For my thesis project, I am examining how the zooplankton community changes in areas of depleted oxygen. My project design includes stations along our transect from San Diego to Manzanillo—at each station I have taken several net tows at different depths so I can figure out exactly what organisms are living where in the water column.
All of my sampling is done with my partner-in-crime, Sun-Li, who is examining jellyfish in the oxygen minimum zone. We use the same net tows at the same stations, but he counts and identifies the jellyfish, while I am focusing on the less gelatinous animals like copepods, chaetognaths, euphausiids, and various larvae.
In order to target specific depths (for example, 50-150 meters), we use a special plankton net with an “open-close” system. After the nets are sent down to 150 meters, we send a messenger, or a heavy weight, down the cable that attaches the nets to the boat, releasing the covers off the nets. The nets are then towed obliquely through the water and collect zooplankton until 50 meters when we send another messenger down the cable, releasing the nets off the metal hoops and cinching them tight. The dual-net design, or bongo nets, is supposed to be excellent at catching the critters, and allowing less to escape as we tow the net to the surface. An added bonus to this design is the automatic duplicate we get for each depth. In some of our deeper tows (300-500 meters), we have ended up counting both bongo nets because there is so little living in that depth range. Likewise, today when one of the cod pieces (the collecting piece) broke as it was coming on deck, we could still rely on the other bongo net to give us a reliable sample.
After rinsing down the nets we’re left with a container full of squirming zooplankton. Before they have too much time to start eating each other, we fix them in formalin, and preserve to count and identify later. I’ve already been seeing differences in the zooplankton community in the areas of low oxygen (deeper, and further south than San Diego). However, until I finish all of my calculations and have a chance to look at factors other than oxygen concentration, it’s difficult to say just how much oxygen concentration is influencing the zooplankton here.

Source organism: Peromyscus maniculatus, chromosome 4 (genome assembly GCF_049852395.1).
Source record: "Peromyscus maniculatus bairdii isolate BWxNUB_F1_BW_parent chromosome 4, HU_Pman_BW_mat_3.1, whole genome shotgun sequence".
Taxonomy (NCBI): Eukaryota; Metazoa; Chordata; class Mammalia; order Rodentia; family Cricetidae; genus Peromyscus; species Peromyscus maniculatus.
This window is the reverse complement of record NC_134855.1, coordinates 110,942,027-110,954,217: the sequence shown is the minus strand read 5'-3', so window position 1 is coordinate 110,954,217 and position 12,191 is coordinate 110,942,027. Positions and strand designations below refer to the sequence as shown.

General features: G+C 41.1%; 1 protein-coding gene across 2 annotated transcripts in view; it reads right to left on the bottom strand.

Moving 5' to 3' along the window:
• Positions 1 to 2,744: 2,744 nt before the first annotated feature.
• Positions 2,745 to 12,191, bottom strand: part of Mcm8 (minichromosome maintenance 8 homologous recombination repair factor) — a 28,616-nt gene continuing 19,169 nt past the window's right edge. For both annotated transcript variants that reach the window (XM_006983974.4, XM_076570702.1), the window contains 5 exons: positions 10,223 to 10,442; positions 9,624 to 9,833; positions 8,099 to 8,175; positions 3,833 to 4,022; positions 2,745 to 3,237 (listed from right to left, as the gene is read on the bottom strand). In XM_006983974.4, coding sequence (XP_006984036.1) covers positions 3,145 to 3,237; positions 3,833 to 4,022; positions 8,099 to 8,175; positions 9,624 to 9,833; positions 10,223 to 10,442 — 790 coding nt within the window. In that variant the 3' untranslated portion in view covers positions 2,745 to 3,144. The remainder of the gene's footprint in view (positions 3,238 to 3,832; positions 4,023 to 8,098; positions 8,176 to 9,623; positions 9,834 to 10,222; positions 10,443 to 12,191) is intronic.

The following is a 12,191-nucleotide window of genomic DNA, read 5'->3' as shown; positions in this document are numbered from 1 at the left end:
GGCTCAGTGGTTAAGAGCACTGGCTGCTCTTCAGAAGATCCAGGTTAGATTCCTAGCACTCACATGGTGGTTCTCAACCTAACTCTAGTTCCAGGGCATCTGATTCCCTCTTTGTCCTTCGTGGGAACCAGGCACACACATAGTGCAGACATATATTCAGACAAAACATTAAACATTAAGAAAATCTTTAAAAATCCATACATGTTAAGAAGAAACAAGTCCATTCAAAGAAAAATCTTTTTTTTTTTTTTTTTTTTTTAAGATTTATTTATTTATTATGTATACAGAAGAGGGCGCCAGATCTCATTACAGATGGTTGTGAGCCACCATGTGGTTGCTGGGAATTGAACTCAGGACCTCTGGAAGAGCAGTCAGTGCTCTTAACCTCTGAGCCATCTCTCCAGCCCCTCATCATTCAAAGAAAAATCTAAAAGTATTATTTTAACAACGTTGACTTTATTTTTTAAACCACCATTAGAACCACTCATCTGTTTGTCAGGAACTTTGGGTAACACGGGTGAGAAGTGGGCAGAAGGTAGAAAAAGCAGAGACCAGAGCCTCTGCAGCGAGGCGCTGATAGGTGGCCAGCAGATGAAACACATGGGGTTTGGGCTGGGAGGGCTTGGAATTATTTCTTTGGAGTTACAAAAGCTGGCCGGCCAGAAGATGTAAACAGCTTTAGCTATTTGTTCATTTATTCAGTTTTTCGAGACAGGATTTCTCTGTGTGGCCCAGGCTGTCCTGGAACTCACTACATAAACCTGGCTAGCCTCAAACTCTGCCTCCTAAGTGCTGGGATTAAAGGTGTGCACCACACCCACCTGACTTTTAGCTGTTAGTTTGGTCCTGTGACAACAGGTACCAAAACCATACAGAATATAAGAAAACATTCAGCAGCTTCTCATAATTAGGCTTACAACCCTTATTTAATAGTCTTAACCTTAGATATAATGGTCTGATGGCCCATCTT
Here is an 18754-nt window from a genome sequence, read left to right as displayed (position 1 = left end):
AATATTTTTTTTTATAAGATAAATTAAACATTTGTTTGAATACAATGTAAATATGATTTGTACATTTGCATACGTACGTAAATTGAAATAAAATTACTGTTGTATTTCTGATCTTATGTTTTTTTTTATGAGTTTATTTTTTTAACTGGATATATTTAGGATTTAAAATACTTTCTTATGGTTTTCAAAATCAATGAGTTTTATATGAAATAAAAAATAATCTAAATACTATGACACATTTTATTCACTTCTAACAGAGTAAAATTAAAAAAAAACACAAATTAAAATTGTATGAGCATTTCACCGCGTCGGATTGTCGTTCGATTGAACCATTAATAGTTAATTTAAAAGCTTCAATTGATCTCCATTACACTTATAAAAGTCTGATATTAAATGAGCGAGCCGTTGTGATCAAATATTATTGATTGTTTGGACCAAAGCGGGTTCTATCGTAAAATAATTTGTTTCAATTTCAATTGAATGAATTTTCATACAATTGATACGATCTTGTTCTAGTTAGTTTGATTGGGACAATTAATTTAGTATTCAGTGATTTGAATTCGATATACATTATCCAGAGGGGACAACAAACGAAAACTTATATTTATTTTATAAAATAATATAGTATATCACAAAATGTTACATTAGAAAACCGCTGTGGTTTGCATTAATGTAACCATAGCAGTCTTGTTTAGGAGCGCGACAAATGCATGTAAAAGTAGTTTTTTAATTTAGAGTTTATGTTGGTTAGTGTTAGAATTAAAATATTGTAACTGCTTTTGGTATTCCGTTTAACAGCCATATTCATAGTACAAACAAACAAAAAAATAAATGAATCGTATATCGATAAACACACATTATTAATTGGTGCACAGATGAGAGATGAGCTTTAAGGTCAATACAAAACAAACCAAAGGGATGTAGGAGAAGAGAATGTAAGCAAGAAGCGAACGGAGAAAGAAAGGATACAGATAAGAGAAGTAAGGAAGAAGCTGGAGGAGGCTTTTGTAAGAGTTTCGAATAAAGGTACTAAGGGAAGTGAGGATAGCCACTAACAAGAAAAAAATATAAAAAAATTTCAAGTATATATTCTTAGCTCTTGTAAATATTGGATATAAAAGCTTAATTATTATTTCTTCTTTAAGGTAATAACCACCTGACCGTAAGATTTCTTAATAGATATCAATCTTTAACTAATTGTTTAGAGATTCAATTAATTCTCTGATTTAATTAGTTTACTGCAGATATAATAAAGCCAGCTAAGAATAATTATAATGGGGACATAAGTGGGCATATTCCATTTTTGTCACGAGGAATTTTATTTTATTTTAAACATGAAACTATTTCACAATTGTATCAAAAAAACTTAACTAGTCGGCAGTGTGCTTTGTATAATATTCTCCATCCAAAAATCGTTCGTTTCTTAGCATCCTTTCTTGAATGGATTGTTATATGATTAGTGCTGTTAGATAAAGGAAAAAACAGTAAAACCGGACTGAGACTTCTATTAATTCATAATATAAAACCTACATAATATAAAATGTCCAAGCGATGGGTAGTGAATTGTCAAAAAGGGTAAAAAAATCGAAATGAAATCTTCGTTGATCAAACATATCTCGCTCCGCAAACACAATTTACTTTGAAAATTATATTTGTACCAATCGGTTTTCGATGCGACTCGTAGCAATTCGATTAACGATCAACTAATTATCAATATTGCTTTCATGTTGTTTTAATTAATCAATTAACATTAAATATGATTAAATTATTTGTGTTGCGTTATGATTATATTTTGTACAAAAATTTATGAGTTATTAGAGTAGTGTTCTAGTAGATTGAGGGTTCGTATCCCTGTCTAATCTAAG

Overall we have been seeing some amazing things in our net tows! My samples have been dominated by copepods so far, but these copepods are so different than the ones I see in Puget Sound! Some are bright blue, some fluoresce when poked, some have flashy red-feathery appendages—it’s almost like I’m identifying tropical birds rather than zooplankton.
When I’m not hunched over a microscope, I’ve definitely been enjoying our daily sea animal sightings. Dolphins, whales, and yesterday I saw a sea turtle! It is definitely a unique experience to spend hours examining the marine world under a microscope, and then to run outside after one of the frequent “whale!!!!” calls to see how these tiny critters have propagated up the food chain.
And, in response to Dawson from Mrs. Anderson’s class:
No, I don’t eat my samples. However, that doesn’t mean I couldn’t! In our net tows today we found a few small fish and shrimp. Some zooplankton are used worldwide in various seafood bases, or for creating health supplements. Also, some zooplankton are the larval stages of things that people commonly eat, like fish, crab, and shrimp.